16th St. location
|Headquarters||1628 16th Street
Denver, Colorado, U.S. 80202-1308
|Joyce Meskis, Owner|
Tattered Cover is a bookstore chain in Denver, Colorado. It is one of the largest independent bookstores in the United States. Tattered Cover is open seven days a week at all branches, hosts prominent book signings, and is known for its customer service. Together, the stores maintain an inventory of over half a million books. Its LoDo store houses an events space which can seat over 250, while its Highlands Ranch store can seat up to 400 and its East Colfax store can seat around 100.
Tattered Cover opened in 1971 in the Cherry Creek district of Denver as a small 950 sq ft (88 m2) bookshop. The original owner was Stephen Cogil, an Aurora native who became a Bookstore Consultant. It was purchased in 1974 by Joyce Meskis. Between 1973 and 1983, it expanded seven different times, and in 1986 it moved into and consolidated at a new location in the Cherry Creek neighborhood, which remained open for over 20 years.
A second branch, purchased in 1990, was renovated and opened for business in 1994 in Denver's historic LoDo (lower downtown) district. In 1995, the Fourth Story Restaurant & Bar opened at the Cherry Creek location. In November 2004, a third location opened in Highlands Ranch; it lasted until April 2015, when it was moved to Littleton. The Cherry Creek location closed in June 2006 and moved to the newly renovated, long-defunct Lowenstein Theatre on Elizabeth Street at East Colfax Avenue in Denver. The Fourth Story restaurant was shut down at that time.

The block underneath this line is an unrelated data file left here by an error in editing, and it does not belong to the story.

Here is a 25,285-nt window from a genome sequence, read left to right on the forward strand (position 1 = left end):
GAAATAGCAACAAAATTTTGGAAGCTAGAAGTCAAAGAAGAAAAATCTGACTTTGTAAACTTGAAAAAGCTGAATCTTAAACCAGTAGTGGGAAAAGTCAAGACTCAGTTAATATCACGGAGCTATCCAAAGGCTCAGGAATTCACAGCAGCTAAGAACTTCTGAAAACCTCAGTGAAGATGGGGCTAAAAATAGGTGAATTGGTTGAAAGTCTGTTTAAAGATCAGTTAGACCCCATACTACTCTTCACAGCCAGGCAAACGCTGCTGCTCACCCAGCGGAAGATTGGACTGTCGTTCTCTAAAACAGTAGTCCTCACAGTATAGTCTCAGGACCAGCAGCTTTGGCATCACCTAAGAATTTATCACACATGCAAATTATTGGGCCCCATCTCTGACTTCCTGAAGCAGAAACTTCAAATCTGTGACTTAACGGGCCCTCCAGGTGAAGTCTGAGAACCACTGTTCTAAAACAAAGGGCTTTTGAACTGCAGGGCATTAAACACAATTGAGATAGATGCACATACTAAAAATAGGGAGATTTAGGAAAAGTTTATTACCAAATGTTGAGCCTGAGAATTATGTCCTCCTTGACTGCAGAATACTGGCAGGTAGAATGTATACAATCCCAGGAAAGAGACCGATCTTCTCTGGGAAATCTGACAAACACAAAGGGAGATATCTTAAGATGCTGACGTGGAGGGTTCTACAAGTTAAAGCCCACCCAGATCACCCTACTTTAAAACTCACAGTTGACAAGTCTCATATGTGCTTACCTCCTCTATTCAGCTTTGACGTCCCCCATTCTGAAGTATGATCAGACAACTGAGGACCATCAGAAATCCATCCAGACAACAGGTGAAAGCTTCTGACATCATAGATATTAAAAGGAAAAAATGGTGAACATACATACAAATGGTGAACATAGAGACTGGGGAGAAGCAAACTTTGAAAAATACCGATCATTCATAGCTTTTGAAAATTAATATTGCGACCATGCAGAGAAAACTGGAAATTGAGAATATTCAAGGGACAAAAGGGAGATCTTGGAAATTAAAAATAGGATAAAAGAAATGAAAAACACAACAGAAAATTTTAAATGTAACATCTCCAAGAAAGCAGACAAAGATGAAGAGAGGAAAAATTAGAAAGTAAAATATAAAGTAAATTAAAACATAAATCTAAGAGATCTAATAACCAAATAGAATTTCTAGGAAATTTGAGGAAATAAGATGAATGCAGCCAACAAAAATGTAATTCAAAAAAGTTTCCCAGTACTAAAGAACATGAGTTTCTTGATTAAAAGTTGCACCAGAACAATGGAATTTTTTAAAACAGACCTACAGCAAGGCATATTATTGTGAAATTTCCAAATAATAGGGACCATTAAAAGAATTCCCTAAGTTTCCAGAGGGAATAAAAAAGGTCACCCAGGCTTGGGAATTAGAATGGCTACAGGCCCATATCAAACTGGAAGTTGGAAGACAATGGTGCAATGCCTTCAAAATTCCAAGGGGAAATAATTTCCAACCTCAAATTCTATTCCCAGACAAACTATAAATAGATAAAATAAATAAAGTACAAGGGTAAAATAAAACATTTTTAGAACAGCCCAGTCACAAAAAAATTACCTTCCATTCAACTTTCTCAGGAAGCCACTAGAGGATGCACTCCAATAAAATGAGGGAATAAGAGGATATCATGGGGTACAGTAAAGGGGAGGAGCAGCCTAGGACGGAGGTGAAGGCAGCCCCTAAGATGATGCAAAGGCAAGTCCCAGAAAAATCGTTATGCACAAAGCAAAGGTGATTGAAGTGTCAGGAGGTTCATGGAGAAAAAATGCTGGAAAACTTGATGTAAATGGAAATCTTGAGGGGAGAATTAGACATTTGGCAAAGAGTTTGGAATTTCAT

Like many independent bookstores, Tattered Cover is a member of the American Booksellers Association, and Meskis served as president of that organization in the early 1990s. Meskis is a former board member of the American Booksellers Foundation for Free Expression and is also the recipient of The William J. Brennan, Jr. Award from The Thomas Jefferson Center for the Protection of Free Expression, the PEN/Newman First Amendment Award, the Brandeis Award from Privacy International, and the American Library Association's John Phillip Immroth Memorial Award for Intellectual Freedom.
Meskis announced the sale of the bookstore in 2015 to Len Vlahos and Kristen Gilligan.
In 2000 the store resisted, on First Amendment grounds, a search warrant for records related to purchases made by a customer suspected of illegally manufacturing methamphetamine. The case made national news, and was eventually decided in the store's favor by the Colorado Supreme Court. Officers were attempting to establish a connection between the suspect and books they found on how to manufacture the drug. The purchase in question was later revealed to be of a book on Japanese calligraphy.